>From: "Eliezer S. Yudkowsky" <firstname.lastname@example.org>
>I think that the age of downloading will probably reduce the total
>amount of money that goes to artists, and will certainly produce
>at least a temporary reduction in quality until a new generation
>of topnotch artists willing to work for free arrives to replace
>the current cream of the crop, who have grown up expecting
>payment. But I also think that the age of downloading has
>enormously powerful forces behind it, verging on inevitability.
>Music as material good, as tape or record, is dead. Now it's an
>informational good and can be copied. I don't know that
>information wants to be free, but information certainly wants to
>be downloaded. In the new world, people who want information
>download that information. If prices are set too high, they will
>download without paying.
Theft of copyrighted material is theft no matter what those who do
it say to try and justify it.
>Each additional download creates wealth, because information is an
>infinitely duplicable good. If we all paid exactly the same
>amount to artists and middlemen, but got ten times as much content
>at one-tenth the price per unit, the net effect on industry
>revenues would be zero, and yet an enormous amount of wealth would
>have been created. That's why information wants to be downloaded.
>I don't say it wants to be free, but it definitely wants to be
>downloaded, because each download creates wealth. Whether money
>gets transferred, and where it goes, is almost a side issue
>compared to downloading; money is conserved, but downloading is
>infinite. Information just wants you to download it - it doesn't
>really care whether downloading ten times as much information
>costs you ten times as much money, or twice as much money, or the
>same amount of money, or half as much money, just so long as you
>download. Information wants to be downloaded because each
>additional download creates new wealth; money doesn't care whose
>hands it's in because that doesn't create wealth one way or the
>other. But, in real life, I think that this effect will tend to
>reduce total industry revenues - regardless of whether that's good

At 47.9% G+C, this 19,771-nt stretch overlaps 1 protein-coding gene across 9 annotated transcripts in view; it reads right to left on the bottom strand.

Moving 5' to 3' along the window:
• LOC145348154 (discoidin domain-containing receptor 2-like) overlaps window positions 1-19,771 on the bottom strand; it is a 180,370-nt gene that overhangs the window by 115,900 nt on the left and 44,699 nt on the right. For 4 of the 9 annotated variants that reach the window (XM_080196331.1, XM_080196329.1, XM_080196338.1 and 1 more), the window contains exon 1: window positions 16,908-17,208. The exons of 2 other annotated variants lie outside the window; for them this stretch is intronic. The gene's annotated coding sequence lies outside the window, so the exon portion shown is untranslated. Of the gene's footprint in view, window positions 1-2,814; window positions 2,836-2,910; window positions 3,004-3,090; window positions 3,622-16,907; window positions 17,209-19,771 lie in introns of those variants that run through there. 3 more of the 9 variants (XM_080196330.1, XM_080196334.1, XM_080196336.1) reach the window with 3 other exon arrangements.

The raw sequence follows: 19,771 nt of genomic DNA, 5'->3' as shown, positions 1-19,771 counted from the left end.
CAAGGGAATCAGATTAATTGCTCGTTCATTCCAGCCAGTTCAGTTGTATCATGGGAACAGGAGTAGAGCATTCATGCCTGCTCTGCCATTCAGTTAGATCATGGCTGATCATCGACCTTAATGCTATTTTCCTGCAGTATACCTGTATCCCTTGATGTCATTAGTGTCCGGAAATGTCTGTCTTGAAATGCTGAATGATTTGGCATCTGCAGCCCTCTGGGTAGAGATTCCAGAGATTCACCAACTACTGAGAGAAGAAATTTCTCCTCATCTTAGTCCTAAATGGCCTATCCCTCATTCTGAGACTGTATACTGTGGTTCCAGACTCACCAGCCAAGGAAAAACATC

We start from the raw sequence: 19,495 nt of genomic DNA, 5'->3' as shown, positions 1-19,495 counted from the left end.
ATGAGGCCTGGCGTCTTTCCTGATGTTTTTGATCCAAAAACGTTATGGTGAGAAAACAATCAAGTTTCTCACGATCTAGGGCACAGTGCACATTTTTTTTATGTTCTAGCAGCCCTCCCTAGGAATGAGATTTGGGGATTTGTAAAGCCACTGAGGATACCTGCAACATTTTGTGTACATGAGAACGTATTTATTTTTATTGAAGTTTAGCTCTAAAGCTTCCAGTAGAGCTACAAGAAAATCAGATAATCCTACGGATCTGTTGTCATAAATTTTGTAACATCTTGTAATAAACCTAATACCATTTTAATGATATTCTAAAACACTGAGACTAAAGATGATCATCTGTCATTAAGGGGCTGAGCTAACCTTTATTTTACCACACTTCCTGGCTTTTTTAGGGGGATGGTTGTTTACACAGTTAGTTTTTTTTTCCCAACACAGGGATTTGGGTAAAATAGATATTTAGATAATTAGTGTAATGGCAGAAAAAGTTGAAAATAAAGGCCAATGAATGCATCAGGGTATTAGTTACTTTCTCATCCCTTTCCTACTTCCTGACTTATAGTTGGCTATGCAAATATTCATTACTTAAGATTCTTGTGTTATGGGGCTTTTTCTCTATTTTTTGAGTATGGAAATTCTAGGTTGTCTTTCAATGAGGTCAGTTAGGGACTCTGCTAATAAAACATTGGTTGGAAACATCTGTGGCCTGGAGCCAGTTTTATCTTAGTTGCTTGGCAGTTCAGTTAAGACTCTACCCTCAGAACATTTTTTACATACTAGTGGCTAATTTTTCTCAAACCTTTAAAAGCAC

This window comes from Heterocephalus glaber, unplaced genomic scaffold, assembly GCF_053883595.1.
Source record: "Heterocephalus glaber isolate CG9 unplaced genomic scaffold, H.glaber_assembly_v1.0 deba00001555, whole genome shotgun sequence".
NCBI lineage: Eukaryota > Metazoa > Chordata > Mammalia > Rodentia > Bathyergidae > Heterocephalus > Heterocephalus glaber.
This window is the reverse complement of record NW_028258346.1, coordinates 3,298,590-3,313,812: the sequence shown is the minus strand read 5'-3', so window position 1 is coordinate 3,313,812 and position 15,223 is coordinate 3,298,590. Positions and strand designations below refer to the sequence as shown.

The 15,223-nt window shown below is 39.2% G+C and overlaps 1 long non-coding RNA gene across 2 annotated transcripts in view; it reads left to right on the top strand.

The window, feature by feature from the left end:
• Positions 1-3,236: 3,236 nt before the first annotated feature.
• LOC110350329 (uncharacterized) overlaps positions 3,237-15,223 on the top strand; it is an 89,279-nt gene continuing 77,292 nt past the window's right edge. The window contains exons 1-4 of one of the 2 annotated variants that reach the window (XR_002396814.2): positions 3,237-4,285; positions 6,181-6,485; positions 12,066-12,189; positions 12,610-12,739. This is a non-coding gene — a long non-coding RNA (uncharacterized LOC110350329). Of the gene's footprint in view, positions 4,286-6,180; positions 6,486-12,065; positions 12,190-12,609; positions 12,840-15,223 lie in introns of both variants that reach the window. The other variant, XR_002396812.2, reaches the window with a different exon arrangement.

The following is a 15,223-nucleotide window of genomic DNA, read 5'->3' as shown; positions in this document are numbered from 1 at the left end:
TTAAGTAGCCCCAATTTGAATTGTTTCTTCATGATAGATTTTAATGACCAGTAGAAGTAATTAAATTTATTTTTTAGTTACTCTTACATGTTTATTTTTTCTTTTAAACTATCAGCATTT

>or bad for the individual artists, or for the art - because it
>puts control of wealth flow in the hands of the downloaders, and
>shifts the payment motive from "pay for what you take" to "pay for
>what you copy", two entirely different ethics.
Each download that is paid for increases wealth, each download that
is stolen decreases both wealth and value.
>So I understand that the artists are upset, and that the middlemen
>are in a state of crazed fear, but whatever solutions they try are
>going to have to fit with the two new facts: first, information
>wants to be downloaded; and second, whether information is
>downloaded is a choice that now lies with the downloader.
Same old excuses for theft.
>There are various things that can be done about the probable
>decrease in artist revenues. Eliminating middlemen will increase
>the amount that goes to artists. For those who are willing to put
>effort into this, I think the most leveraged approach is to create
>tipping infrastructures, with tips going directly to the artists,
>despite the screams this will cause by the RIAA and MPAA. But in
>the long run, even that is doomed. Content that doesn't request
>tips will drive out content that requests tips. I don't download
>shareware anymore because there's almost always an entirely
>free alternative at CNET downloads. I don't know that this
>decreases the quality of software, but my guess is that it does -
>although open-source may make up for that, and too little time has
>passed to tell in any case, and it was just a guess to begin with.
You left out another option, the affected artists can bring legal
action against those responsible for theft. Difficult or not.
>But the age of downloading is here, regardless.
So apparently is the age of theft.
Extropy Institute, www.extropy.org
National Rifle Association, www.nra.org, 1.800.672.3888
SBC/Ameritech Data Center Chicago, IL, Local 134 I.B.E.W
This archive was generated by hypermail 2b30 : Sat May 11 2002 - 17:44:15 MDT